aTypical Joe: a gay New Yorker living in the rural South
Saturday, December 02, 2006
It sounds better than it is
As it happens, I completed a food survey for school today. They all but asked for recipes. AP:
Stung by decades of jokes about mystery meat and soggy sandwiches, college dining halls around the country are borrowing recipes from the ultimate authority on heartwarming meals: Mom. (And Dad, too.) [...]
“It’s a great connection with home for the students, and a way to de-institutionalize a college food service program,” said J. Michael Floyd, food service director at the University of Georgia, which pioneered the approach 20 years ago with its annual Taste of Home competition.
From hundreds of entries that are taste-tested each year, Georgia has selected such winners as eclair squares, poppy seed chicken and bulldog punch bowl cake.
Mom’s recipes lose a little something in the translation.
I subscribe to 129 RSS feeds (I’ll replace my blogroll with the list when I can figure out how… I’m still struggling to figure out how to get cloudnine to build me a weighted tag cloud in my sidebar!)
When I was a subscriber to a dozen or more print magazines (and the New York Times) I learned to accept that I would not read everything from anything. I don’t even aspire to. Ever.
With my subscription list increased tenfold, I now use Shrook to aggregate to my desktop. When I’m interested in something, most anything, I can drill down deeply then link out.
That’s what I enjoy most; the serendipity that comes from dipping into my own personally sculpted information flow, and using those sources as stepping out points.
This little riff comes in anticipation of reading What’s the future for news personalization? from Online Journalism Review. I wonder where it might take me…
Via Martin Stabe.
I think that eventually all traditional media companies will have to rely on some form of citizen reporting, partly motivated by financial reasons but also because of access. While the quality of reporting from the average citizen is typically of a lower ‘quality’, in the traditional sense, I think that this is offset by the timeliness and unfiltered nature of accounts offered by citizen media. Traditional journalism will always be a part of the equation, but a combination of new and old media coverage yields a flow of information from event to consumer that is greater than the sum of its parts. It is for this reason that we don’t take sides between traditional media and small media. I believe that consumers will benefit from a convergence of the two models, and that the long-sighted media companies will adapt accordingly.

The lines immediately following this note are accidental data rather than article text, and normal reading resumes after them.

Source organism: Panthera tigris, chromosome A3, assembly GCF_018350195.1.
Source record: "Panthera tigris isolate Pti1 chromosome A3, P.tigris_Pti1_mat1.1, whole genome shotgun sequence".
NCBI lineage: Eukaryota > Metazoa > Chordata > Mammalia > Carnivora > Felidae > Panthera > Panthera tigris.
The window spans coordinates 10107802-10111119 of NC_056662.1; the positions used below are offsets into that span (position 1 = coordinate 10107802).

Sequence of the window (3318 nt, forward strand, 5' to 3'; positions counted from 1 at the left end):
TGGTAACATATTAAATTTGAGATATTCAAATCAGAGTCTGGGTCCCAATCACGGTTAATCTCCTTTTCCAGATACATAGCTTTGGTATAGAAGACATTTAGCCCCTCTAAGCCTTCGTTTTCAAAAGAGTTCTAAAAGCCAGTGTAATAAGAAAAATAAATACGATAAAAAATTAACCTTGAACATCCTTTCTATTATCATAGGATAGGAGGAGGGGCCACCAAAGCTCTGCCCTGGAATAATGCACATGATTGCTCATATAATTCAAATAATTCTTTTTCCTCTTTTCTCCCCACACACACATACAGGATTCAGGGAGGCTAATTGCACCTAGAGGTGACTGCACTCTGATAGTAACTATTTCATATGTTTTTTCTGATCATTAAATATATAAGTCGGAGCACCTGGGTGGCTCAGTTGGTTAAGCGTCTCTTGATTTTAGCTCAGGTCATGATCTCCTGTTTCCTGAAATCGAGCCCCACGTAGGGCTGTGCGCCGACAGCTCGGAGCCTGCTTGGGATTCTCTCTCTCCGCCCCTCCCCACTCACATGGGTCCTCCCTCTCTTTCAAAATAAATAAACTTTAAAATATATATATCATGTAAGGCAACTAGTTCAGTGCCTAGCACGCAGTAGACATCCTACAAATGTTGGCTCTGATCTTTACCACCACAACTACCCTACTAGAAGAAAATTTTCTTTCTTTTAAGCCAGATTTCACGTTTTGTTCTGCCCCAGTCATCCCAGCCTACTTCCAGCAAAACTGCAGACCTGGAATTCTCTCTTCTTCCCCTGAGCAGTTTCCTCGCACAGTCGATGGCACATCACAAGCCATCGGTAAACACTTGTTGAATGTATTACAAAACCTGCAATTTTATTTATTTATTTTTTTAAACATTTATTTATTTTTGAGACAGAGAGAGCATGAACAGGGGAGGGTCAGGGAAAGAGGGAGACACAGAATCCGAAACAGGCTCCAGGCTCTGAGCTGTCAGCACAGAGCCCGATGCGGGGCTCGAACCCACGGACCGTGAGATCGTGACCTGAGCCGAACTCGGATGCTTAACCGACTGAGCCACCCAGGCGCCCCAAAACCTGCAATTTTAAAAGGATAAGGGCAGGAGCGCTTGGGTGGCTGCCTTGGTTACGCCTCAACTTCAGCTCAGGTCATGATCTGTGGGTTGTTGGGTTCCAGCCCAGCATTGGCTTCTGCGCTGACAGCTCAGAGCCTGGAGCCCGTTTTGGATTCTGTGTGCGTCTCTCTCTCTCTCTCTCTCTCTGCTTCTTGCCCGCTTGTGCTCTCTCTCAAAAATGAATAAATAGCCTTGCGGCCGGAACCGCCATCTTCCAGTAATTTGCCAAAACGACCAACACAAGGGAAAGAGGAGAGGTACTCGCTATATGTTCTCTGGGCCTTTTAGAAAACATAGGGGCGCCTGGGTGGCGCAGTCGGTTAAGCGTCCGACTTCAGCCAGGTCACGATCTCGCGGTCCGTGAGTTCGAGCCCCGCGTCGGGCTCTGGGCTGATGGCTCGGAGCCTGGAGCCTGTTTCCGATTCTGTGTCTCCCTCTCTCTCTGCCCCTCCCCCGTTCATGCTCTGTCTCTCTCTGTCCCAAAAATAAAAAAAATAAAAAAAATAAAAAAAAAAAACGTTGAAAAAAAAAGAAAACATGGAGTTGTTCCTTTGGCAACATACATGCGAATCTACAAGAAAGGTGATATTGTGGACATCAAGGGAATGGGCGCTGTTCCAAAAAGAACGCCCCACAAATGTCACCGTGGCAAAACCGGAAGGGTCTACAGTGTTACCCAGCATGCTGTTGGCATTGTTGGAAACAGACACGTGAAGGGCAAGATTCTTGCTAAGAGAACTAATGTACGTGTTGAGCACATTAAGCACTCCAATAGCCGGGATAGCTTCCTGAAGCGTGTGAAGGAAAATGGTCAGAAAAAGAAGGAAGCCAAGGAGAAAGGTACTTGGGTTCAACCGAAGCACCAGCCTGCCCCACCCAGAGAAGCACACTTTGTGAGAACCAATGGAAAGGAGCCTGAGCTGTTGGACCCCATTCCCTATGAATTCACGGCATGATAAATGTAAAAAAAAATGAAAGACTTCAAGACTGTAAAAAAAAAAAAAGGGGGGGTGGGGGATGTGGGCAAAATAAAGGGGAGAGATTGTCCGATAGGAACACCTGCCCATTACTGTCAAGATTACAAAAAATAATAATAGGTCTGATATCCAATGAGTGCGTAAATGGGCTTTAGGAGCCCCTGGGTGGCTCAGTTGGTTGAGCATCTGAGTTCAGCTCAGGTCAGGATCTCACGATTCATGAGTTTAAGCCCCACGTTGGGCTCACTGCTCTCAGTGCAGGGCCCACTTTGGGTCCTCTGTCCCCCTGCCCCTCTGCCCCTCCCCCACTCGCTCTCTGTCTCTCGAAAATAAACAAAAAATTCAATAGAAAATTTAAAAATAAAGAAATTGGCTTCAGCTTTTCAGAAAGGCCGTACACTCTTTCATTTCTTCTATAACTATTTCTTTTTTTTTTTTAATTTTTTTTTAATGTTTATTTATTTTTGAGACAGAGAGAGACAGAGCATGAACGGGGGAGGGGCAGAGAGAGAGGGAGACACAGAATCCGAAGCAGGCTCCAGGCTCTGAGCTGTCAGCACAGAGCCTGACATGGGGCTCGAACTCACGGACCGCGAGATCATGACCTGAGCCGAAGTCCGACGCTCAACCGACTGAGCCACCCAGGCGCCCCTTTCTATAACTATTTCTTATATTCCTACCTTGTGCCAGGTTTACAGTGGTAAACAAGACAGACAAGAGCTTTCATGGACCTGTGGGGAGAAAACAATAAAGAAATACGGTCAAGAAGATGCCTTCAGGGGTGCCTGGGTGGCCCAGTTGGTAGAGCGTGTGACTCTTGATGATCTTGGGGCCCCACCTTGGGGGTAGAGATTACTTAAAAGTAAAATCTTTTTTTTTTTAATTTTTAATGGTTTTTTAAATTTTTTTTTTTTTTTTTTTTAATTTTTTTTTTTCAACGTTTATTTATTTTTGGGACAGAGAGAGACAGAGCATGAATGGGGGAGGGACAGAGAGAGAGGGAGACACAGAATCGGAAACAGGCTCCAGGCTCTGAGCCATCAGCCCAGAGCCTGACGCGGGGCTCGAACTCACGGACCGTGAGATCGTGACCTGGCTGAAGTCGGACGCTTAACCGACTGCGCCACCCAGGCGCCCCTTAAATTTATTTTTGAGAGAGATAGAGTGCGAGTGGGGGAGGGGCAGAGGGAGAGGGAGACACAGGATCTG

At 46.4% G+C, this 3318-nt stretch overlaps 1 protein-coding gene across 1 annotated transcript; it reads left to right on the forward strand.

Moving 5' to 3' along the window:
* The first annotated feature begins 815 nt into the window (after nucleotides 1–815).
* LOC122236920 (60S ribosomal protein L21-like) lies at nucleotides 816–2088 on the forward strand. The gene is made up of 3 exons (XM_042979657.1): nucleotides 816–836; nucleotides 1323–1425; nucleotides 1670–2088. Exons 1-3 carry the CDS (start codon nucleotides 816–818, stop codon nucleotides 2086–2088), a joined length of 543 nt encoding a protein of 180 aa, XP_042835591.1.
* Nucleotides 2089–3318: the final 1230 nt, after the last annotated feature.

Take the recent incident involving the UCLA student who was Tasered. Prior to the existence of video-enabled mobile phones and youtube.com, I think we, as consumers of news, would’ve been further from the truth and less affected by it. However, without the follow up research and reporting by professional journalists on the officer’s background, we would be left with an incomplete picture of what led up to the incident.
Currently, a good deal of the reporting done by citizens is largely incidental, a byproduct of proximity, chance and personal initiative. Moving forward, I think economics and consumer appetite will convince publishers to actively procure citizen reports on specific topics or events. Meantime, Newsvine’s base of contributors from around the world grows and improves continually, ready to meet that demand.
Soldiers and debt
The AP reports that debt is causing more soldiers to lose security clearances:
The number of soldiers who are losing their clearances because of financial problems has nearly doubled over last year but is still an extremely small percentage of the Army’s ranks.
The Associated Press reported in October that growing numbers of Navy, Marine Corps and Air Force troops are so deep in debt they are losing their security clearances. The Army refused to supply data at the time, but later complied with a Freedom of Information Act request from the AP.
Over the past five years, 400 Army soldiers have been stripped of their clearances for financial reasons; during that span, the Army granted 747,000 clearances. After hovering at around 70 revocations per year since 2002, the number jumped to 149 in the fiscal year that ended in September. [...]